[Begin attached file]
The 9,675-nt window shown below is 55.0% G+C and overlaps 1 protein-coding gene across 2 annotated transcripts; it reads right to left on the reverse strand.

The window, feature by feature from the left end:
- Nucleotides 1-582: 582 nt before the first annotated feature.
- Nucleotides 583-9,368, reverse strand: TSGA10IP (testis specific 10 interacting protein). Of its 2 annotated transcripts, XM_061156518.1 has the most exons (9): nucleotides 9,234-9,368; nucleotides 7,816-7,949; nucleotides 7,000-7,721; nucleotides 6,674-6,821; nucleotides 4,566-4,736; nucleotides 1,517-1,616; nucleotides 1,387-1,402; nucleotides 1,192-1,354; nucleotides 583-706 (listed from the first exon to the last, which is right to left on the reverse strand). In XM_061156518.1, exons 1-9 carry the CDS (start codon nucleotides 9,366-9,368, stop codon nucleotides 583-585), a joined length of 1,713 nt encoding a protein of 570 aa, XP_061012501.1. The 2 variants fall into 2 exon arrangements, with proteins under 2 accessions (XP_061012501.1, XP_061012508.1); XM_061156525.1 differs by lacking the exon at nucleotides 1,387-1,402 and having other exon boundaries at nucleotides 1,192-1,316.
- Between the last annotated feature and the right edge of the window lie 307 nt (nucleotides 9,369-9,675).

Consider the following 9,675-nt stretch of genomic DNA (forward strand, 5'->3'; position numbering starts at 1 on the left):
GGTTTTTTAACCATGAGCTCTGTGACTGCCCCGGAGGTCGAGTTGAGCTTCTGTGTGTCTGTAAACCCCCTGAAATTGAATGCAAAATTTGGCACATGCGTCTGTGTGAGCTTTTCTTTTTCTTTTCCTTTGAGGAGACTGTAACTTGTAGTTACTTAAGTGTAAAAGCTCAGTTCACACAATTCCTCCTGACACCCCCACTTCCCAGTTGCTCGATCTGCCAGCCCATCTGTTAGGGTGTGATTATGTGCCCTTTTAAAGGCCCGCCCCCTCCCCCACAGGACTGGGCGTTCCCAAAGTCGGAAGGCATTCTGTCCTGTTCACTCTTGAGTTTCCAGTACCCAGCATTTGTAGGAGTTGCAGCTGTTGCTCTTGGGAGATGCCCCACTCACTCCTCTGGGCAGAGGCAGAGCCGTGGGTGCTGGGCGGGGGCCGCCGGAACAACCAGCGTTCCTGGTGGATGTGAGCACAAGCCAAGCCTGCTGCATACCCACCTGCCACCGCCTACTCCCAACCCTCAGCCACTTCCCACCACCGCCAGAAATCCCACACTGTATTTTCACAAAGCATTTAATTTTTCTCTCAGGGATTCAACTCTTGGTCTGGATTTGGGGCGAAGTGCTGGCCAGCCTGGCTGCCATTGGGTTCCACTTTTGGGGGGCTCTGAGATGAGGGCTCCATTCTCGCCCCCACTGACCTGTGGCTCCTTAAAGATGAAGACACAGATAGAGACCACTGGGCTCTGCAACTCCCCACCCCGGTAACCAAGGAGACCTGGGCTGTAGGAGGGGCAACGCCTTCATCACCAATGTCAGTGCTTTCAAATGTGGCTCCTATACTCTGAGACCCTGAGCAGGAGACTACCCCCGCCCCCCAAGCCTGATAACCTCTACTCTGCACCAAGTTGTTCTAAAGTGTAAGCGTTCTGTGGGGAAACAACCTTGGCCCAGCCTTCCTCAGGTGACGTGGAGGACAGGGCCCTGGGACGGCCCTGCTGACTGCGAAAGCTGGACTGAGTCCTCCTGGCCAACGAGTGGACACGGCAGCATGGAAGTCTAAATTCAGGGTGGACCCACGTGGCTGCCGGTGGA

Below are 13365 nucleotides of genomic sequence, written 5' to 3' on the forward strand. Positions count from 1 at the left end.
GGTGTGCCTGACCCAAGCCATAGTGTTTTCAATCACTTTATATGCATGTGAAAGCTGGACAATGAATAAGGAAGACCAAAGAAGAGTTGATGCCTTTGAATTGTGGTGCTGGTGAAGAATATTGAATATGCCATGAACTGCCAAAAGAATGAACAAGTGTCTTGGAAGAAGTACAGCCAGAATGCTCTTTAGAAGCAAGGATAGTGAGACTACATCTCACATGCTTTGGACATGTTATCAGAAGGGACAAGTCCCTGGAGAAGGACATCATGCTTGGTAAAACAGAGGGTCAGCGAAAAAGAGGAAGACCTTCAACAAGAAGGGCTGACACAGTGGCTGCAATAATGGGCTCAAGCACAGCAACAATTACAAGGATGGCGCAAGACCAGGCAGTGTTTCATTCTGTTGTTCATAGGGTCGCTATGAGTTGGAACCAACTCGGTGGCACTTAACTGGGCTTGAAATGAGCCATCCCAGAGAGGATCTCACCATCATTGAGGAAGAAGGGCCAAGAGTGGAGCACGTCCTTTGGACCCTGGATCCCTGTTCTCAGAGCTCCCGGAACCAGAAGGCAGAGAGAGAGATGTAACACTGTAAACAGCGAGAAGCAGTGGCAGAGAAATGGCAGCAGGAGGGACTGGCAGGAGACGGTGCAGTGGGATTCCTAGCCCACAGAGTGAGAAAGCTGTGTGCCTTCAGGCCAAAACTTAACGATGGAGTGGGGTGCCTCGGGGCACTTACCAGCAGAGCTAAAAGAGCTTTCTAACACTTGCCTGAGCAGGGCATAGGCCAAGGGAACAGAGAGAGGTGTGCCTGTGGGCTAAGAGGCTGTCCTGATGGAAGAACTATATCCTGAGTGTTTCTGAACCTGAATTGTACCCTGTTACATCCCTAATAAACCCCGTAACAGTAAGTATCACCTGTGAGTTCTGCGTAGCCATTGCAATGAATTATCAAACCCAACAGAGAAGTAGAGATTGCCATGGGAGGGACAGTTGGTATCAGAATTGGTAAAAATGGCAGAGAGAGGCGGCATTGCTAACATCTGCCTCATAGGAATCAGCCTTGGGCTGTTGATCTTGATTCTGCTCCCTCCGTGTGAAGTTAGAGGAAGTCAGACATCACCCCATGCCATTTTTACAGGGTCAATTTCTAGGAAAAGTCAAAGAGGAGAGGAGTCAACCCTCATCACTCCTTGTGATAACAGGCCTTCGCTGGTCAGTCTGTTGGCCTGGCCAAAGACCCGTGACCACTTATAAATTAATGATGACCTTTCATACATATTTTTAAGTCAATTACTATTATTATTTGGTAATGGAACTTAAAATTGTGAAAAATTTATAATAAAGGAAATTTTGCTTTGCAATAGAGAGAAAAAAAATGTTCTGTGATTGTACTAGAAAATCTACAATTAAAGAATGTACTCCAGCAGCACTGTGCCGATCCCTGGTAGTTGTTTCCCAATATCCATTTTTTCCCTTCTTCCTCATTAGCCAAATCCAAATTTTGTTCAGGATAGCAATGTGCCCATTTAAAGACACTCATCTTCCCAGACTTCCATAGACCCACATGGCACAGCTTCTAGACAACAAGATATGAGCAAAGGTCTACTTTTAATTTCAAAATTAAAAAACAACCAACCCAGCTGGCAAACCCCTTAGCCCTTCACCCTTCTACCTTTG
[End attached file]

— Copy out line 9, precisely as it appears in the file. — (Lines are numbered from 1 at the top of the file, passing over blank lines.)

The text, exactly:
GGTGTGCCTGACCCAAGCCATAGTGTTTTCAATCACTTTATATGCATGTGAAAGCTGGACAATGAATAAGGAAGACCAAAGAAGAGTTGATGCCTTTGAATTGTGGTGCTGGTGAAGAATATTGAATATGCCATGAACTGCCAAAAGAATGAACAAGTGTCTTGGAAGAAGTACAGCCAGAATGCTCTTTAGAAGCAAGGATAGTGAGACTACATCTCACATGCTTTGGACATGTTATCAGAAGGGACAAGTCCCTGGAGAAGGACATCATGCTTGGTAAAACAGAGGGTCAGCGAAAAAGAGGAAGACCTTCAACAAGAAGGGCTGACACAGTGGCTGCAATAATGGGCTCAAGCACAGCAACAATTACAAGGATGGCGCAAGACCAGGCAGTGTTTCATTCTGTTGTTCATAGGGTCGCTATGAGTTGGAACCAACTCGGTGGCACTTAACTGGGCTTGAAATGAGCCATCCCAGAGAGGATCTCACCATCATTGAGGAAGAAGGGCCAAGAGTGGAGCACGTCCTTTGGACCCTGGATCCCTGTTCTCAGAGCTCCCGGAACCAGAAGGCAGAGAGAGAGATGTAACACTGTAAACAGCGAGAAGCAGTGGCAGAGAAATGGCAGCAGGAGGGACTGGCAGGAGACGGTGCAGTGGGATTCCTAGCCCACAGAGTGAGAAAGCTGTGTGCCTTCAGGCCAAAACTTAACGATGGAGTGGGGTGCCTCGGGGCACTTACCAGCAGAGCTAAAAGAGCTTTCTAACACTTGCCTGAGCAGGGCATAGGCCAAGGGAACAGAGAGAGGTGTGCCTGTGGGCTAAGAGGCTGTCCTGATGGAAGAACTATATCCTGAGTGTTTCTGAACCTGAATTGTACCCTGTTACATCCCTAATAAACCCCGTAACAGTAAGTATCACCTGTGAGTTCTGCGTAGCCATTGCAATGAATTATCAAACCCAACAGAGAAGTAGAGATTGCCATGGGAGGGACAGTTGGTATCAGAATTGGTAAAAATGGCAGAGAGAGGCGGCATTGCTAACATCTGCCTCATAGGAATCAGCCTTGGGCTGTTGATCTTGATTCTGCTCCCTCCGTGTGAAGTTAGAGGAAGTCAGACATCACCCCATGCCATTTTTACAGGGTCAATTTCTAGGAAAAGTCAAAGAGGAGAGGAGTCAACCCTCATCACTCCTTGTGATAACAGGCCTTCGCTGGTCAGTCTGTTGGCCTGGCCAAAGACCCGTGACCACTTATAAATTAATGATGACCTTTCATACATATTTTTAAGTCAATTACTATTATTATTTGGTAATGGAACTTAAAATTGTGAAAAATTTATAATAAAGGAAATTTTGCTTTGCAATAGAGAGAAAAAAAATGTTCTGTGATTGTACTAGAAAATCTACAATTAAAGAATGTACTCCAGCAGCACTGTGCCGATCCCTGGTAGTTGTTTCCCAATATCCATTTTTTCCCTTCTTCCTCATTAGCCAAATCCAAATTTTGTTCAGGATAGCAATGTGCCCATTTAAAGACACTCATCTTCCCAGACTTCCATAGACCCACATGGCACAGCTTCTAGACAACAAGATATGAGCAAAGGTCTACTTTTAATTTCAAAATTAAAAAACAACCAACCCAGCTGGCAAACCCCTTAGCCCTTCACCCTTCTACCTTTG